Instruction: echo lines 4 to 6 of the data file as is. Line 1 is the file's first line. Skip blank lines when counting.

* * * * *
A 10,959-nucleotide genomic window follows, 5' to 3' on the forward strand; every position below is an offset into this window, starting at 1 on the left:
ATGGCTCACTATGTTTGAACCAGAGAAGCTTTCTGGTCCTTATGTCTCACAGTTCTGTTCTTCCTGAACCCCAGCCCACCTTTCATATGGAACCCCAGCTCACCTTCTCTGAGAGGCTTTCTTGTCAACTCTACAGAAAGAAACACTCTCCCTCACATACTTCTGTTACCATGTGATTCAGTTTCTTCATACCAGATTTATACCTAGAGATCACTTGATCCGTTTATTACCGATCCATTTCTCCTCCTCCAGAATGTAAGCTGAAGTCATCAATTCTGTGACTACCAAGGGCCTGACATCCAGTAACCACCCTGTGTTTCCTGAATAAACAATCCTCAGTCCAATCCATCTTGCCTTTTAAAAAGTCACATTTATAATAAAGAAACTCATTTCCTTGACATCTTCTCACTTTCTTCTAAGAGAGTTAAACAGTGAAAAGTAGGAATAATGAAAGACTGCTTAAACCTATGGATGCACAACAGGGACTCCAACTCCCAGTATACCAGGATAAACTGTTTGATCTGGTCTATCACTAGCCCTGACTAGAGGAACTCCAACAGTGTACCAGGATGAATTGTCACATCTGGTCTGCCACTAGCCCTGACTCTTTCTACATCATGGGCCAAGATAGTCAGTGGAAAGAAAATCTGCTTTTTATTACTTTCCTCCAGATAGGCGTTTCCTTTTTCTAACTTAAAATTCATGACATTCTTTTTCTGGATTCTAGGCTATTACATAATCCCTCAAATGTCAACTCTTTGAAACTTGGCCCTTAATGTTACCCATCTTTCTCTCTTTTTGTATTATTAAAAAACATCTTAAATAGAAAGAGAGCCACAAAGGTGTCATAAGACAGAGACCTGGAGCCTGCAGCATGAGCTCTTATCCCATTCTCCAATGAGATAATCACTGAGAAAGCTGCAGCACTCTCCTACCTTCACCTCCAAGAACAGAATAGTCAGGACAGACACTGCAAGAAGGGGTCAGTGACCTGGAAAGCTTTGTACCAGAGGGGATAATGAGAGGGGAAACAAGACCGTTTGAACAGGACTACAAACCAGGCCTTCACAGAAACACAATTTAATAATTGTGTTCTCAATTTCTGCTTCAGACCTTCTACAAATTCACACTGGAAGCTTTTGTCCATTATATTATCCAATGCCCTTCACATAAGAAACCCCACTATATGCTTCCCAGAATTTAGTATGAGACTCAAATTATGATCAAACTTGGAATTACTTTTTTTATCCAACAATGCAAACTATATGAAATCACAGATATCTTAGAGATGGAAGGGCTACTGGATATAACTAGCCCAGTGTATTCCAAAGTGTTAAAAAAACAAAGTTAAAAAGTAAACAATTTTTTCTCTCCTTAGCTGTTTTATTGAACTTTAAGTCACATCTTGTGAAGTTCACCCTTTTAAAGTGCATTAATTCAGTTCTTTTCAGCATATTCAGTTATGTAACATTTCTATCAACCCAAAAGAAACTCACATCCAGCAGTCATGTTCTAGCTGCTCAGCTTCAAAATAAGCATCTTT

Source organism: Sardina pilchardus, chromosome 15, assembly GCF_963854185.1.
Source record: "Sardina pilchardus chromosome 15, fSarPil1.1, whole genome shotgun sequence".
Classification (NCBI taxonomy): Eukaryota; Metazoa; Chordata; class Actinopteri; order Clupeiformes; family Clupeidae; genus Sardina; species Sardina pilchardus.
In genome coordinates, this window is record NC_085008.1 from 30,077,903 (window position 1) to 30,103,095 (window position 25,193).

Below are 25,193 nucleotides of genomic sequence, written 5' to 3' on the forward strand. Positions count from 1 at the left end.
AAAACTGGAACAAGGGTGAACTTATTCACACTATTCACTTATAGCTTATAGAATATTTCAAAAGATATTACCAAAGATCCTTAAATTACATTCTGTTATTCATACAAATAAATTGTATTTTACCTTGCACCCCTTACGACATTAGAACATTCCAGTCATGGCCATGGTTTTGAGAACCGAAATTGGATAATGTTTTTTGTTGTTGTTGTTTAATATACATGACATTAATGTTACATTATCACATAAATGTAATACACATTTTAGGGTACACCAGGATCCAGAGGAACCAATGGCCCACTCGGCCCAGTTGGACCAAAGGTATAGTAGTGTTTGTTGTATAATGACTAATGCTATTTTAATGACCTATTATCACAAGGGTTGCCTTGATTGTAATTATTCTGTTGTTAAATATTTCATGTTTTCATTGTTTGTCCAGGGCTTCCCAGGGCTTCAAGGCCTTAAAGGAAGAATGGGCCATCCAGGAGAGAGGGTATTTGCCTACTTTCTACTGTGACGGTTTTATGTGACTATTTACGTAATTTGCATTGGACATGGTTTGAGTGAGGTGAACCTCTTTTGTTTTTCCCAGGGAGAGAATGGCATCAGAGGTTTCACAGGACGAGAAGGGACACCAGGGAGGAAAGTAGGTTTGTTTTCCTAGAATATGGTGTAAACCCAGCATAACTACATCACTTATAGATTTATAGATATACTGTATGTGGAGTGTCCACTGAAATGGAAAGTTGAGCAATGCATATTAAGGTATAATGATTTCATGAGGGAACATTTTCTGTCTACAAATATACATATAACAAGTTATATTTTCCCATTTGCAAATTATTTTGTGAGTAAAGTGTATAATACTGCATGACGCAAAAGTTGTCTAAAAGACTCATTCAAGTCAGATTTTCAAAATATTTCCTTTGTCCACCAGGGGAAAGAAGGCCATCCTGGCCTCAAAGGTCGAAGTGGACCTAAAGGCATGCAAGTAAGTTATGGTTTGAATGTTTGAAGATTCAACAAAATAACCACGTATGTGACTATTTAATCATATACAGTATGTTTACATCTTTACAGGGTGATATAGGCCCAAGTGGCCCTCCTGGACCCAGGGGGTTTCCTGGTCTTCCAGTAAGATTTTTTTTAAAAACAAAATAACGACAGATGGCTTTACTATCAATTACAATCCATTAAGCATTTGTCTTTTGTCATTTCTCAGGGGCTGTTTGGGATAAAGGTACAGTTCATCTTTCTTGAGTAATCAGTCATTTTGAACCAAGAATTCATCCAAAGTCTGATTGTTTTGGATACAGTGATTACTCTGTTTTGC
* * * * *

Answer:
Source record: "Sardina pilchardus chromosome 15, fSarPil1.1, whole genome shotgun sequence".
Classification (NCBI taxonomy): Eukaryota; Metazoa; Chordata; class Actinopteri; order Clupeiformes; family Clupeidae; genus Sardina; species Sardina pilchardus.
In genome coordinates, this window is record NC_085008.1 from 30,077,903 (window position 1) to 30,103,095 (window position 25,193).